Gender and PowerSuccessful leaders are aware of their views on the use and abuse of power. Some women, in particular, may hold negative connotations of power and never learn to use power constructively. Women have traditionally demonstrated, at best, ambivalence toward the concept of power and until recently have openly eschewed the pursuit of power. This may have occurred because women as a whole have been socialized to view power differently than men do. For some women, power may be viewed as dominance versus submission; associated with personal qualities, not accomplishment; and dependent on personal or physical attributes, not skill. Many women may not believe they inherently possess power but instead must rely on others to acquire it. Rather than feeling capable of achieving and managing power, some women may feel that power manages them. However, the historical view of women as less powerful than men appears to be changing. These changes are taking place within women, in womens view of other women holding power, in organizational hierarchies, and among both male subordinates and male colleagues (Fisher, 1999; Ledet & Henley, 2000). Today gender differences regarding power are fading and the corporate world is beginning to look at new ways for leaders to obtain and handle power. Stahl (1999) maintains that nurse leaders in the 21st century will need to deal with organizational power and politics in a completely different way and will need to develop political strategies for team building and establishing trust. Political skill in developing consensus, inclusion, and involvement are also needed, skills that have often been linked to female characteristics (Carli, 1999; Fisher, 1999). It is notable that these very attributes, which once closed corporate doors and created a glass ceiling, are now welcomed in the boardroom. These attributes are certainly not limited to women; many male leaders also possess these characteristics. However, despite significant gains, many women continue to remain unskilled in the art of the political process. While not all agree (Lips, 2000), many recent studies show that how others view men and women as being powerful has gradually changed over the last 10 years. At present it is difficult to say with certainty if the male or female is stereotypically viewed as the more powerful in organizations (Fisher, 1999; Ledet & Henley, 2000).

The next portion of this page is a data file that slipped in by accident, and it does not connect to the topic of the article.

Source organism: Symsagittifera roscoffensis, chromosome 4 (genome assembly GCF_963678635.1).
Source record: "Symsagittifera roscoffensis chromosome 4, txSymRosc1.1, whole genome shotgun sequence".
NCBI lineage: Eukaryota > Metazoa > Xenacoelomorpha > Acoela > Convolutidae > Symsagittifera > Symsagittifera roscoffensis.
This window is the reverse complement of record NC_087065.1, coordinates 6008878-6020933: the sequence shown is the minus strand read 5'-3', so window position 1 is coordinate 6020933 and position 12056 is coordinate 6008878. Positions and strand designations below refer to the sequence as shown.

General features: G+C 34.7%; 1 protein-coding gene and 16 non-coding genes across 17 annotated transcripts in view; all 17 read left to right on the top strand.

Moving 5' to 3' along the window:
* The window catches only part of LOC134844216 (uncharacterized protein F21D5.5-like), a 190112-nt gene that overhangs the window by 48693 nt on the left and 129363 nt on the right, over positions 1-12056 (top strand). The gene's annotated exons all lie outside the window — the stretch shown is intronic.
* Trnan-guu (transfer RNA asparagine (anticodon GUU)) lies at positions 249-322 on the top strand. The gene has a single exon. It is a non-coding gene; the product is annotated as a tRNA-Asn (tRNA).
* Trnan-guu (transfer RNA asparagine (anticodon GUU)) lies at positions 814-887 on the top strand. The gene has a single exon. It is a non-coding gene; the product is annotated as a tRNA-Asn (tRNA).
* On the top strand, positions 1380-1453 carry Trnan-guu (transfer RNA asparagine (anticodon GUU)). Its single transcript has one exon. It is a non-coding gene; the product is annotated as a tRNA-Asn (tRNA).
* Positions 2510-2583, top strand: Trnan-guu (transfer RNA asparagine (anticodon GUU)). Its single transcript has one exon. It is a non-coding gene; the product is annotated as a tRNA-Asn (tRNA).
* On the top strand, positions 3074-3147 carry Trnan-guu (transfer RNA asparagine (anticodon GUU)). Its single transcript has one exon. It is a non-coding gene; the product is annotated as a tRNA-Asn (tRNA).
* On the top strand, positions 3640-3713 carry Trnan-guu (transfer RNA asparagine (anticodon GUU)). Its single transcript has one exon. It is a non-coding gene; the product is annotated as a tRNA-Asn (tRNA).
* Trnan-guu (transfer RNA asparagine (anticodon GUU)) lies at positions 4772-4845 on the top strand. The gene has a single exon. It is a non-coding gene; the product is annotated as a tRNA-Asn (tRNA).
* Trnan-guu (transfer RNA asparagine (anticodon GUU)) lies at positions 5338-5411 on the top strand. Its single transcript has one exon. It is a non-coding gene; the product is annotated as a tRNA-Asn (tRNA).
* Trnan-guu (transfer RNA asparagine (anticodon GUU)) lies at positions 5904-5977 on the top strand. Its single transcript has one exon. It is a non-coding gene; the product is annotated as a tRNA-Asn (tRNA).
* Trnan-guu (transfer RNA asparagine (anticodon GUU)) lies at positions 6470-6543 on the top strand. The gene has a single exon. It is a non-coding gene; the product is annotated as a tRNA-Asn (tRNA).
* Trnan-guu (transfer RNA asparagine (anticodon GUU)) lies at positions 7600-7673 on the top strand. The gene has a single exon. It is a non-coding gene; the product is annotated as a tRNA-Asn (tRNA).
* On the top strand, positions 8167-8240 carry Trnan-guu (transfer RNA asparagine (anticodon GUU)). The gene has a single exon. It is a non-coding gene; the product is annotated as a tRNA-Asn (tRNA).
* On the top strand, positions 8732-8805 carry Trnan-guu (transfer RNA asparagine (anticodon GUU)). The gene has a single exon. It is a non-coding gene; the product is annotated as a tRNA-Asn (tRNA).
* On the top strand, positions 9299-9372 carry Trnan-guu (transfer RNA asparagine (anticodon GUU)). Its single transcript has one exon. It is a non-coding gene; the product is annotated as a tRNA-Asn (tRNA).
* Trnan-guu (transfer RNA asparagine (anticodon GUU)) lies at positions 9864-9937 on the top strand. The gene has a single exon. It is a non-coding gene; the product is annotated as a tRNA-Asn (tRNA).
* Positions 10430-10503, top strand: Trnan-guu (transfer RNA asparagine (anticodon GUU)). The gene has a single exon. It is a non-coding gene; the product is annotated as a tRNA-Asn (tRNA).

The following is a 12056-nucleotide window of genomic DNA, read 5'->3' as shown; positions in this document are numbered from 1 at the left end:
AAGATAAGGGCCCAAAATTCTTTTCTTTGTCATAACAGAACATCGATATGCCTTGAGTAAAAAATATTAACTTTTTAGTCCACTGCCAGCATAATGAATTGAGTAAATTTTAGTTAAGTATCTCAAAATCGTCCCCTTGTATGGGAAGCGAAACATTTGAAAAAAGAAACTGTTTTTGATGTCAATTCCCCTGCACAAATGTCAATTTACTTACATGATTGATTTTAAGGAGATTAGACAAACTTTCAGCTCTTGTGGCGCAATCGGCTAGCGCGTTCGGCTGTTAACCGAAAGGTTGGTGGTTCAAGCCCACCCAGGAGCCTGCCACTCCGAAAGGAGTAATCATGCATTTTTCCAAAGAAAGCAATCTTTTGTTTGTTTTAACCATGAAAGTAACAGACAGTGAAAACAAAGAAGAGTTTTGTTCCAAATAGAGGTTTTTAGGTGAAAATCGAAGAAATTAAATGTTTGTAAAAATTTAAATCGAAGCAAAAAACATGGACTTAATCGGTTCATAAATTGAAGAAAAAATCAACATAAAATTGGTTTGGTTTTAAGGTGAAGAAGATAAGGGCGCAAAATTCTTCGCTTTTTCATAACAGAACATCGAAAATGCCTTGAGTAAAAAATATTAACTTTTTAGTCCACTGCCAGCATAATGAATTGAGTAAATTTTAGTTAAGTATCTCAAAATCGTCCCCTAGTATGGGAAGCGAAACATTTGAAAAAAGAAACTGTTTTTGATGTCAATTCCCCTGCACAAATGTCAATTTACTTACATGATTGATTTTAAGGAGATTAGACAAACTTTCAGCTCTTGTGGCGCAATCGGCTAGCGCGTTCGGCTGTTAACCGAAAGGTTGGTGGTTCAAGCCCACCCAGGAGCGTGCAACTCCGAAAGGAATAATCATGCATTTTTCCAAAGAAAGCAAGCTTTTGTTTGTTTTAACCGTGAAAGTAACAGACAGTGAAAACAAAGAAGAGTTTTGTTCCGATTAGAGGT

306 UNIT 4 I Roles and Functions in Organizing